Robin Holliday

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Robin Holliday
Robin Holliday (1932-).tif
Born (1932-11-06)6 November 1932
Died 9 April 2014(2014-04-09)
Nationality British
Occupation Molecular biologist
Known for Holliday junction

Robin Holliday PhD, FRS, FAA (6 November 1932 – 9 April 2014) was a British molecular biologist.[1] Holliday described a mechanism of DNA-strand exchange that attempted to explain gene-conversion events that occur during meiosis in fungi. That model first proposed in 1964 and is now known as the Holliday Junction.[2][3]

Education and employment[edit]

Holliday held a B.A. in Natural Sciences and a Ph.D. in Genetics from Cambridge University. He was a Fellow of the Royal Society, a Fellow Australian Academy of Science (FAA), a member of the European Molecular Biology Organization, a Foreign Fellow of the Indian National Science Academy, and held the 1987 Lord Cohen Medal for Gerontological research. He was formerly the Head of the Genetics Division, National Institute for Medical Research, (Medical Research Council), Mill Hill, London, UK, and prior to his death was a retired Chief Research Scientist, CSIRO Division of BioMolecular Engineering, Sydney, Australia.

Epigenetic research[edit]

In 1975 he suggested that DNA methylation could be an important mechanism for the control of gene expression in higher organisms, and this has now become documented as a basic epigenetic mechanism in normal and also cancer cells. In 1988 he moved to a Commonwealth Scientific and Industrial Research Organisation CSIRO laboratory in Sydney, Australia, where he continued to study ageing, and his book Understanding Ageing was published in 1995. He was a biogerontologist and mentored several successful biogerontologists, including Suresh Rattan, Editor-in-Chief of the journal Biogerontology. The main focus of his experimental work was the epigenetic control of gene expression by DNA methylation in CHO cells. These experiments provide direct evidence that DNA methylation is a primary cause of gene silencing in mammalian cells.

Publications[edit]

Holliday was the author of numerous books, including;

  • The Science of Human Progress, Oxford University Press, Oxford, 1981;
  • Genes, Proteins and Cellular Aging, Van Nostrand Reinhold, New York, 1986
  • Understanding Aging, Cambridge University Press, Cambridge England, 1995
  • Slaves and Saviours, Blackwall Books, Sydney, 2000
  • Aging: The Paradox of Life: Why We Age, Springer, Dordrecht, 2007
  • Origins & Outcomes: An Autobiography, Longueville, Sydney, 2008.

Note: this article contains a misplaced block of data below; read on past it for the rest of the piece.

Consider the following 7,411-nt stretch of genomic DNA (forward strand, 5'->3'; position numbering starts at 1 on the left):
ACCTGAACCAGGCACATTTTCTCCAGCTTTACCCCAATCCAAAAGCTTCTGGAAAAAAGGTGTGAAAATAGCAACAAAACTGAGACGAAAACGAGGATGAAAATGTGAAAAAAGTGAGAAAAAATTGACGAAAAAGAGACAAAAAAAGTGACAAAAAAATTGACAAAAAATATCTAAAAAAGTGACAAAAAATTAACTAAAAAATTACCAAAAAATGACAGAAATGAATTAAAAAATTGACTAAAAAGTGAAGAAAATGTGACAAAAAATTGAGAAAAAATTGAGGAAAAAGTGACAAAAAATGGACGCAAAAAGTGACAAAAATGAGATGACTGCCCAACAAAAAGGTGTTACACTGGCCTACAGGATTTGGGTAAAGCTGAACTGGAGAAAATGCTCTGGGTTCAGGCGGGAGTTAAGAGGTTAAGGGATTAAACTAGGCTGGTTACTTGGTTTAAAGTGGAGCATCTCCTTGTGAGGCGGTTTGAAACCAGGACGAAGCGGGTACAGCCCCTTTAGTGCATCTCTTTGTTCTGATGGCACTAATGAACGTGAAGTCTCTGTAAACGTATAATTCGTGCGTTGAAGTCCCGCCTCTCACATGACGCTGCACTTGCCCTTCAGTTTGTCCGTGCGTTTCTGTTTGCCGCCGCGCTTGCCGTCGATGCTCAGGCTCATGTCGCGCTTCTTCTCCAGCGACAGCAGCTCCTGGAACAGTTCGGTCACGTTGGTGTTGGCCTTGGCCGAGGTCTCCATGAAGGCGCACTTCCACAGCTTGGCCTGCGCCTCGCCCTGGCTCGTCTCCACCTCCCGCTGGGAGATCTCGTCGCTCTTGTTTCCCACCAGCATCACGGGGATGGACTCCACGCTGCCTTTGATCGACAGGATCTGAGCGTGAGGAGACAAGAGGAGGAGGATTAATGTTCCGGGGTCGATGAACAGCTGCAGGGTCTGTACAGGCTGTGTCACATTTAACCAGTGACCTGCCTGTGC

Selected historical survey articles in scientific journals by Holliday:

  • A different kind of inheritance. Scientific American, 260, 60–73 (1989).
  • The history of the DNA heteroduplex. BioEssays, 12, 133–142 (1990).
  • Twenty years of ageing research at the Mill Hill laboratories. Experimental Gerontology 37, 851–857 (2002)
  • Early studies on recombination and DNA repair in Ustilago maydis. DNA Repair, 3, 671–682 (2004)
  • Epigenetics: a historical overview. Epigenetics, 1, 76–80 (2006).

Selected edited publications and proceedings:

  • Genes, Proteins and Cellular Ageing (Benchmark Papers in Genetics). Holliday, R (editor). van Nostrand Reinhold, New York (1986).
    Selected facsimile reprints of 30 scientific papers by various authors, with an Introduction, Comments and Epilogue by the editor.
  • Towards Prolongation of the Healthy Lifespan. Holliday, R., D. Harman, and M. Meydani (eds). Annals N.Y. Acad. Sci. 854 (1998).
    Proceedings of the 7th Congress of the International Association of Biomedical Gerontology, Adelaide, Australia (1997).
  • Evolution of Adaptation by Natural Selection. Holliday, R., J. Maynard Smith (eds). The Royal Society, London (1979).
    Proceedings of a Discussion Meeting of the Royal Society, London, organised by the Editors, in December 1978.
  • DNA Methylation and Gene Regulation. Holliday, R., M. Monk and J.E. Pugh (eds). The Royal Society, London (1990).
    Proceedings of a Discussion Meeting of the Royal Society, London, organized by the Editors, in February 1989
  • Ageing: Science, Medicine and Society. Phil. Trans. Roy. Soc B, 352, 1761–1920 (1997). Holliday, R., J. Grimley Evans, T.B.L. Kirkwood, P. Laslett, and L. Tyler (eds).
    Proceedings of a Discussion Meeting of the Royal Society, London, organized by the Editors, in May 1997.

See also[edit]

References[edit]

  1. ^ "Robin Holliday (1932–2014)". NIMR News (National Instittue of Medical Research). April 14, 2014. 
  2. ^ The double life of Holliday junctions Cell Research (2010) 20:611–613. doi: 10.1038/cr.2010.73; published online 25 May 2010
  3. ^ Tom Kirkwood. "Robin Holliday obituary | Science". theguardian.com. Retrieved 2014-05-20. 

External links[edit]